The host GABS unit is unaltered with well-developed S2 schistosity and porphyroblastic andalusites where distal to the mineralisation. As the mineralisation is approached, there is a transitions to a staurolite rich assemblage with the andalusites having corroded margins, accompanied by the initial appearance of chlorite and quartz-sulphide veining. Within the mineralised zone, the alteration is an intense biotite-garnet-chlorite schist in which the S2 fabric and andalusite has been obliterated, with sulphide, chlorite and quartz veining dominant. Quartz veining is associated with all mineralisation, but is generally more prevalent in the western mineralised areas.

In addition to the main Kavanagh zone, a network of surrounding mineralised zones or shoots have been outlined at Kanmantoo, controlled by a series of north-south striking shears that are parallel to S2 and dip at ~80°E, linked by a number of NNE to NE striking cross-shears (e.g., Mathew, Valentine and Kavanagh West which generally strike north-south, and the Nugent, Spitfire and Kavanagh deposits that strike NNE). These deposits occurs in the form of discordant stockworks within highly altered GABS. At a local scale, the higher grade copper shoots occur at the intersection of the north and NNE shears, and generally plunge at 65 to 75° with and azimuth of 40°. Most fall within a single halo of pyrite and pyrrhotite that extends over an area of 1.5 x 0.8 km, although the separate Emily Star zone is within a 250 m diameter area, ~250 m to the SW of the main zone. Chlorite also forms a significant alteration halo to the copper mineralisation, over an area of ~1 x 0.5 km, typically as replacement of biotite and andalusite, and as 2 to 20 mm selvages of intense chlorite (Rolley and Wright, in press).

The Spitfire zone, 250 m SSE of Kavanagh has bee affected by chlorite-garnet-biotite-magnetite alteration, and comprises a number of mineralised orientations including north-south (S2), 15° and 25° strikes. The latter orientation is distinctly characterised by strong magnetite alteration associated with intense chlorite development. This zone also has the highest gold endowment which may be a result of the stronger development of the NNE and NE fabrics.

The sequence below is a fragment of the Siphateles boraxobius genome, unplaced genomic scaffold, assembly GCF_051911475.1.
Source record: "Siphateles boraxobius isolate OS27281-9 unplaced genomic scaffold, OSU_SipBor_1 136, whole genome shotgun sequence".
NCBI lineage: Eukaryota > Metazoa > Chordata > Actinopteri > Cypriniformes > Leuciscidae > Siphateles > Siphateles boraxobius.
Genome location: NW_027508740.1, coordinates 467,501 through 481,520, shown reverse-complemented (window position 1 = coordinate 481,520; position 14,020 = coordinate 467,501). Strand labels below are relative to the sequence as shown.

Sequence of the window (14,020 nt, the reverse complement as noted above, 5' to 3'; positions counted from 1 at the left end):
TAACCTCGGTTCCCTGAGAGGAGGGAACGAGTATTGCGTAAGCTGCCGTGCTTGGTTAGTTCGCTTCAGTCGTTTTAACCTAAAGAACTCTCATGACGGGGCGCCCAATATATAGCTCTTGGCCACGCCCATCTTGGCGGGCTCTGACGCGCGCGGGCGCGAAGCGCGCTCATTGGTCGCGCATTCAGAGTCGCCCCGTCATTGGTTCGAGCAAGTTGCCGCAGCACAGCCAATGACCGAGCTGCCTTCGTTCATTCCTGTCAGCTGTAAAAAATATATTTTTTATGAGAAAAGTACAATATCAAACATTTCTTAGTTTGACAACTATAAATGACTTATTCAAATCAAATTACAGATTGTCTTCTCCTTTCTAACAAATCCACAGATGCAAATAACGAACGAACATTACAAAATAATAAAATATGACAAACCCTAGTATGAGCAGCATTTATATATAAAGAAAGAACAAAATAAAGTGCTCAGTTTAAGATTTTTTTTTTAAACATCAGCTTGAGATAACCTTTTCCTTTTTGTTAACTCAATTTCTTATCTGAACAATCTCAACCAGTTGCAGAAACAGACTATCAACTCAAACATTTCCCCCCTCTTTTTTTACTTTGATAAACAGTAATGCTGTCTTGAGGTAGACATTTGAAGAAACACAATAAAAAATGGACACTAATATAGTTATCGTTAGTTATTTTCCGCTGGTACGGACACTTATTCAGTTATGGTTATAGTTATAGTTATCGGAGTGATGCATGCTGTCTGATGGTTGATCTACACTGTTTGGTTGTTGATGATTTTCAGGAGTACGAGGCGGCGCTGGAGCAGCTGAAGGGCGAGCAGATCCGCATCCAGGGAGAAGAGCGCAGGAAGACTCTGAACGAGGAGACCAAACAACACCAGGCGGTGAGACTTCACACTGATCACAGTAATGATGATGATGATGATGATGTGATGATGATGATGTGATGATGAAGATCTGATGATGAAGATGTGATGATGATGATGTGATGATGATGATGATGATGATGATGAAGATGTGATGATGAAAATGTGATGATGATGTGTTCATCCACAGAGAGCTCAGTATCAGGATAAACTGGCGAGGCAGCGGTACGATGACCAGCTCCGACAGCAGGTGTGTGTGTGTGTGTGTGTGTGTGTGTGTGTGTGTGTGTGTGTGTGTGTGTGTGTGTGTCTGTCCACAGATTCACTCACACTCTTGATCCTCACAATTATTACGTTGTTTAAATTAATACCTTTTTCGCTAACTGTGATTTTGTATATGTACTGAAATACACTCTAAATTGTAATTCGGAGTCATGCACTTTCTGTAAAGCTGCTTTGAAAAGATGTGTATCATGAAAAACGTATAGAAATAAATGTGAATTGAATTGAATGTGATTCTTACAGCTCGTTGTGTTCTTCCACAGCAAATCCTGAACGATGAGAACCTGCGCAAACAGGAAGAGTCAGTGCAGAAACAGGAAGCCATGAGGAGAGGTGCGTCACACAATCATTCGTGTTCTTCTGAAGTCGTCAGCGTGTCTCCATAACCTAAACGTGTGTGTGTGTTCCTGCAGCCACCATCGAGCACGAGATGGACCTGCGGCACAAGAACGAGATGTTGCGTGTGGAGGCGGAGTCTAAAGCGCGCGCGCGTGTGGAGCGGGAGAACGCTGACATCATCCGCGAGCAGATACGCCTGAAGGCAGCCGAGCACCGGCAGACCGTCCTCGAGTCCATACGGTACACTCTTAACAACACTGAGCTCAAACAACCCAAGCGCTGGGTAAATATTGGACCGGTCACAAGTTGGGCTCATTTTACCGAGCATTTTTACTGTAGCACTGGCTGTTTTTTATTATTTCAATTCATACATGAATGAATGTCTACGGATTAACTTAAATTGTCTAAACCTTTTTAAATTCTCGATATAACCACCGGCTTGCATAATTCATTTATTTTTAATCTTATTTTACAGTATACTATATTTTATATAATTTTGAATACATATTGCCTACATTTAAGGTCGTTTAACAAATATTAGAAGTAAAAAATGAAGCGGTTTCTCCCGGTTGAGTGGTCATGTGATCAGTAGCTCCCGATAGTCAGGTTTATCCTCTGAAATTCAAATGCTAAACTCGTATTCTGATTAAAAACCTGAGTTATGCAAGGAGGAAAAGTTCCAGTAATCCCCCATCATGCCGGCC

The Nugent zone, 200 m SE of Spitfire, typically comprises staurolite-quartz-biotite alteration surrounding a strong quartz-chlorite ore zone. The mineralisation occurs as a planar, 45° strike and 80°E dipping body, with the north-south Biotite Schist unit contact faulted to the east where it is intersected by the Nugent mineralised zone.

The Emily Star mineralisation is located close to the hinge zone of a regional syncline. Mineralisation cross-cuts bedding and is not limited to the hinge zone, localised within S2 oriented and NW to NNW trending chlorite-quartz zones. Alteration is characterised by garnet-quartz-biotite with a smaller sulphur and chlorite halo surrounding the mineralisation.

The majority of the sulphide minerals in the mine area occur as disseminated, microscopic grains and as mesoscopic veins, both of which parallel the north-south S2 schistosity, or are found as irregular veins and patches. In vertical section, the copper mineralisation is very regularly distributed, forming steep shoots, some parallel to the schistosity and others slightly oblique with a NNE trend. Two styles of mineralisation, on the respective limbs of the Mine Synform, are defined: i). East Limb, characterised by a NNE trend, and an association with host rocks that have fabrics inferred to represent metamorphic crystallisation during high fluid pressures. and ii). West Limb, which are north-south trending in general, and are not associated with the fabrics of the East limb style (SchiIler 2000).

SchiIler (2000) indicates that microstructural studies indicate sulphide minerals were involved in all stages of the metamorphic and structural history. He also records S1 fabrics preserved in andalusite, garnet, staurolite and biotite porphyroblasts, with little evidence of crenulation of SI, suggesting S2 developed from SI, generally by rotation and recrystallisation of SI during flattening. Not all porphyroblasts were developed are coeval, with a series of porphyroblast forming reactions indicated in most rock types. The peak metamorphic pressure (3-4 kb) and temperature (480 to 565°C which are variable, depending on the geothermometers used) are similar for both lode schists and surrounding metasediments (SchiIler 2000).

The dominant minerals in the ore are chalcopyrite, pyrrhotite and magnetite in approximately equal proportions, with lesser pyrite, and minor or traces of ilmenite, cubanite, pentlandite, marcasite, mackinawite, sphalerite, bismuthinite, bismuth, cobaltite, galena, molybdenite, wolframite, gold and silver (Both, 1990).

Overall, chalcopyrite dominant mineralisation is weakly anomalous in gold, averaging around 0.1 g/t Au, with a Cu%:Au g/t ratio of ~100:1. However, to the east, e.g., in the Nugent, Spitfire and Schultze zones, there is a lower Cu%:Au g/t ratio of around 25:1, generally associated with quartz-pyrite and chlorite-pyrite veins, and shears striking NE on linking structures between north-south shear zones. Clusters of fine grained free gold over 10 mm areas have been observed in drill core with individual gold grains to 1 mm (Rolley and Wright, in press).